Bigelow Questions Market for Commercial LEO Facilities

Bigelow Questions Market for Commercial LEO Facilities

Billionaire hotel magnate Robert Bigelow announced today creation of Bigelow Space Operations (BSO), a companion to his Bigelow Aerospace company that manufactures expandable space modules.  BSO’s first task is to determine exactly what the market is for commercial facilities in low Earth orbit (LEO) as Bigelow readies two of his full size B330 modules for launch in 2021 — if the market is there.

Bigelow’s modules trace their roots to NASA’s cancelled Transhab project, which was intended to provide crew quarters on the ISS using a module built of soft fabric rather than aluminum.  The fabric can be folded for launch, reducing its volume, and expanded once in space.

Bigelow Expandable Activity Module (BEAM) attached to the International Space Station after expansion.

Bigelow launched two subscale prototypes —Genesis I and Genesis II — on Russian rockets in 2006 and 2007.  In January 2013, NASA signed a $17.8 million contract with him to add a prototype to the International Space Station (ISS). The Bigelow Expandable Activity Module (BEAM) was launched to the ISS in 2016 on the SpaceX CRS-8 (SpX-8) flight and expanded in May 2016.  NASA agreed last fall to extend the demonstration.  It is using BEAM primarily for storage.  It is small, just 16 cubic meters in volume.

Bigelow wants NASA to attach a full size B330 module to the ISS, a concept he calls XBASE.  The 330 refers to the volume — 330 cubic meters.  The B330 can exist as a stand-alone space station; it does not have to be attached to ISS.  He also has concepts for clusters of B330s in orbit and an even larger module, Olympus, with 2100 cubic meters of volume, for the longer-term future.

At the same time, NASA wants to commercialize low Earth orbit (LEO), ending direct government support for the ISS in 2025 and relying on the commercial sector to build facilities for which NASA can be one of many users.  Acting NASA Administrator Robert Lightfoot said today that by 2030 he expects commercial facilities in LEO to be “live and thriving … a total commercial environment.”

Bigelow is ahead of the pack in developing commercial space facilities, but in a media teleconference today he recounted the ups and downs he has encountered over the past decade that leaves open the question of how much of a market exists.  He wants to find out before he goes much further.

The global economic downturn in 2008 had a significant impact.  Countries that were enthusiastic about having their own human spaceflight programs using Bigelow modules retrenched and only now are coming back to a certain extent.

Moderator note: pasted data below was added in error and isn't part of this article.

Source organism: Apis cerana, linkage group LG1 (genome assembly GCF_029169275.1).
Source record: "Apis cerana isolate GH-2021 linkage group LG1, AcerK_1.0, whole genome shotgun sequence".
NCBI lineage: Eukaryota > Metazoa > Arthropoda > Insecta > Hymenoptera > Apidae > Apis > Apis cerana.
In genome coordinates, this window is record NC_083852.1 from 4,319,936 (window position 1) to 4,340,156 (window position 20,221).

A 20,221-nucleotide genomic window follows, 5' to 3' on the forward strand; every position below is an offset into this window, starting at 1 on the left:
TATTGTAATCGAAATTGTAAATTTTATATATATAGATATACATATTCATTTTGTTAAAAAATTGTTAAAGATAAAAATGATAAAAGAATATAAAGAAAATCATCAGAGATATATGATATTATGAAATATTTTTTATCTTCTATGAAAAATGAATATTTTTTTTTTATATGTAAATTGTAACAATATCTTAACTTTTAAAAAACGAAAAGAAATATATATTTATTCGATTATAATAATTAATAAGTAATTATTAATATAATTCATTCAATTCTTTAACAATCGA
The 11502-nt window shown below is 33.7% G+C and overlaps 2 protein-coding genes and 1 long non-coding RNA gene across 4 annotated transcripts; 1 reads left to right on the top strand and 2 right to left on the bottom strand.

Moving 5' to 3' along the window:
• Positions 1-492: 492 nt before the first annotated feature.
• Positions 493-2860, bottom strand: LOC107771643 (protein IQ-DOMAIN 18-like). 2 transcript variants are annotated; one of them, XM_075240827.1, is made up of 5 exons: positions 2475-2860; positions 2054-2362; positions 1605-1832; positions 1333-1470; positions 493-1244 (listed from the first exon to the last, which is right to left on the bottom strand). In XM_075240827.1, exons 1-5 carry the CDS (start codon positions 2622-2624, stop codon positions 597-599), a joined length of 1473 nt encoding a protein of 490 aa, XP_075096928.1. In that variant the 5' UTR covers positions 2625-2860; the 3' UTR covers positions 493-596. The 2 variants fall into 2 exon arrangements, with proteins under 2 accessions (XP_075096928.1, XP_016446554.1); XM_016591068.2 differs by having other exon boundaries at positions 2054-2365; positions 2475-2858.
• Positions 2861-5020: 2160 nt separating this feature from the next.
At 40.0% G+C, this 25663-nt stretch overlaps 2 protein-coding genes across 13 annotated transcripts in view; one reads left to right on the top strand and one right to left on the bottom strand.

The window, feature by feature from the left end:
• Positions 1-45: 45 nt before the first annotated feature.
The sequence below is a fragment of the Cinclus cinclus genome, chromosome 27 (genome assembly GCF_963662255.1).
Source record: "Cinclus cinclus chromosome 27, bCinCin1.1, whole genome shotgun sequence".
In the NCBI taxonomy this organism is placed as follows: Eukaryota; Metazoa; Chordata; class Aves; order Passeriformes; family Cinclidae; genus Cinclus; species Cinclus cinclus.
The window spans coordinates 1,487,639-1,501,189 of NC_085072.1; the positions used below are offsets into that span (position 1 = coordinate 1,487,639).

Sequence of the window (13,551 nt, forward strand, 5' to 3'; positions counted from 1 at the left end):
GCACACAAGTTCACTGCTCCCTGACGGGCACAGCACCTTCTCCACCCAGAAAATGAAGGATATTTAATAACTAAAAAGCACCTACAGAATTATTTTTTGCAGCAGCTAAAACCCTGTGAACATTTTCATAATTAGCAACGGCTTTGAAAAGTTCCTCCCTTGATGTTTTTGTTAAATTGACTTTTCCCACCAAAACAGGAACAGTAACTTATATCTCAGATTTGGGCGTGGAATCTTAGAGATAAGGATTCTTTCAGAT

However, there are other options now.  Bigelow said that China, which plans to have a three-module space station in orbit in the early 2020s, is courting the same customers.   He also sees NASA as a competitor, not because it wants to build another Earth-orbiting space station, but because it wants international partners for its lunar program.   If those countries participate in the lunar program, will they have sufficient resources to pay for using commercial LEO facilities?

That is the question BSO will focus on answering by the end of this year. Bigelow said he has two B330s that will be ready for launch in 2021, but if the market is not there, he will “pause.”

He also announced a partnership agreement between BSO and the Center for the Advancement of Science in Space (CASIS), which manages the U.S. National Laboratory on ISS.  The agreement appears to provide BSO an opportunity to learn from CASIS on flying payloads to a space station, and CASIS the potential to work with BSO in operating future Bigelow facilities.  Bigelow wants CASIS to continue to exist beyond ISS, but does not think that it should be limited to science as it is now.  He does not see science as a market driver.  Nor tourism.  Answering a question about utilization of the BEAM module, he said that “as badly as we’d like to open up a Budweiser still on orbit, I think that will have to be deferred to a private sector-operated station.”

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